Saturday, March 28, 2015

indiana and the homophobic baker protection act

i know i quit blogging about indiana politics years ago (and have no intention to resume), but how can i stay away when the whole country is talking about us?

as everyone already knows, the state legislature passed SB 101, the so-called "religious freedom restoration act", in a brazen attempt to protect our state's homophobic businesses from having to serve gay couples. many states are or were trying to do the same this year, but we were the first and for that we have earned the nation's scorn. as far as anyone is concerned, indiana is officially bigot central.

perhaps nobody is more angry about this than the state's republican bloggers. but they're not angry at the (overwhelmingly republican) legislature for passing the bill, or at our governor (also republican). no, they're mad at liberals, who they insist are mischaracterizing the bill as being bigoted when it's really about freedom and patriotism and puppy dogs. gary welsh is so worked up about this that he concludes his latest post thusly:
It's no wonder we now live in a country where an element of the government can assassinate a president, civil rights leaders and other world leaders with impunity and carry out false flag events and propaganda campaigns against its own people and have the media castigate the discerning citizens among us as crackpot conspiracy theorists. Creating false realities is now the modus operandi.
governor pence and legislators who voted for the bill have a similar message (except for the assassinations and false flag propaganda part). "read the bill!" the governor begs. this ain't ragu and that ain't in there. likewise, on his tweetle, bill-sponsor scott schneider has been retwittling comments like this:
so where did all we evil, duplicitous liberals get the idea that this bill was intended to legalize discrimination against gays? maybe we got the idea from scott schneider!
On the other side, conservative groups with deep ties to many Indiana churches are lobbying hard. One such group, Advance America, is making a fact sheet available to churches.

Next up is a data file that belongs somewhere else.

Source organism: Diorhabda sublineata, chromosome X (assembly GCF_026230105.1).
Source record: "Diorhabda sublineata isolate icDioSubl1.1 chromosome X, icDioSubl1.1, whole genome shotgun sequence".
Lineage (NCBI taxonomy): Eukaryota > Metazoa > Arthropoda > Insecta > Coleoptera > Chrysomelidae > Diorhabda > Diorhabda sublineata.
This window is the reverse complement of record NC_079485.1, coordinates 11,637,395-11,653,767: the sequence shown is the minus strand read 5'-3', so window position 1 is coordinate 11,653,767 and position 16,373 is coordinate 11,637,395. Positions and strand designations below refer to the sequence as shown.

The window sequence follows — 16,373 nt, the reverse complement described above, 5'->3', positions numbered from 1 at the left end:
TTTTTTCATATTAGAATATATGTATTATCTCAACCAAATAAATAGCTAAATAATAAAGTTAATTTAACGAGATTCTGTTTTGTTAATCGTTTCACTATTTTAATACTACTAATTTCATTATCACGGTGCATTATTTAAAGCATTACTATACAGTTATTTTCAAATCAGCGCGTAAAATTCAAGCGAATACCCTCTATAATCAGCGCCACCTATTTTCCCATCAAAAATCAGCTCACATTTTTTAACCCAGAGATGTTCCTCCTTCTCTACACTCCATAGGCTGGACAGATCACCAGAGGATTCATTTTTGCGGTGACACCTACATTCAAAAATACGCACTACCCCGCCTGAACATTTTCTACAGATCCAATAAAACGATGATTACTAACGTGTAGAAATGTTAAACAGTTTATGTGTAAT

"SB 568 will help protect individuals, Christian businesses and churches from those supporting homosexual marriages," it says. "Christian bakers, florists and photographers should not be punished for refusing to participate in a homosexual marriage!"

When asked if the pending legislation would afford such protections, Schneider said it would.
(emphasis mine. SB 568 was a different version of the bill that was dropped in favor of SB 101. schneider was the author of SB 568, so he presumably had a good idea what his bill was intended to do.)

and what about advance america? they've been talking about this since at least january:
Senate Bill 568 is the Religious Freedom Restoration Act. Senator Scott Schneider is the author of SB 568. Co-authors include the following Senators: Dennis Kruse, Brent Steele, Carlin Yoder, Jim Buck, Amanda Banks, Liz Brown, Jim Smith, Jim Tomes and Greg Walker.
SB 568 will help protect religious freedom in Indiana by providing protection for individuals with sincerely held religious beliefs, along with Christian businesses and churches.
SB 568 will help protect individuals, Christian businesses and churches from those supporting homosexual marriages and those supporting government recognition and approval of gender identity (male cross-dressers).
Here are just 3 examples:
  • Christian bakers, florists and photographers should not be punished for refusing to participate in a homosexual marriage!
  • A Christian business should not be punished for refusing to allow a man to use the women’s restroom!
  • A church should not be punished because they refuse to let the church be used for a homosexual wedding!
okay, but who are advance america anyway? they're a lobbying organization headed by a man named eric miller. this eric miller:

so sorry, anyone who tries to tell you that this is all some smear campaign thought up by democrat operatives is being disingenuous. we know for a fact that this is about discrimination because the bill's supporters and sponsors told us so... until word got out, that is. now most of them have suddenly gone silent. (a few of them are still brave enough to write op-eds whining about the gay mafia or call in to radio shows to argue in favor of discrimination, though.)

so maybe law professor david conkle is right that the bill doesn't really legalize discrimination and that any attempts to argue such in court would eventually lose on appeal. (personally i don't trust the supreme court to rule correctly on anything anymore.) but by ignoring the political context, these sorts of legal analysis miss the point. even if the RFRA doesn't actually legalize discrimination, it was supposed to.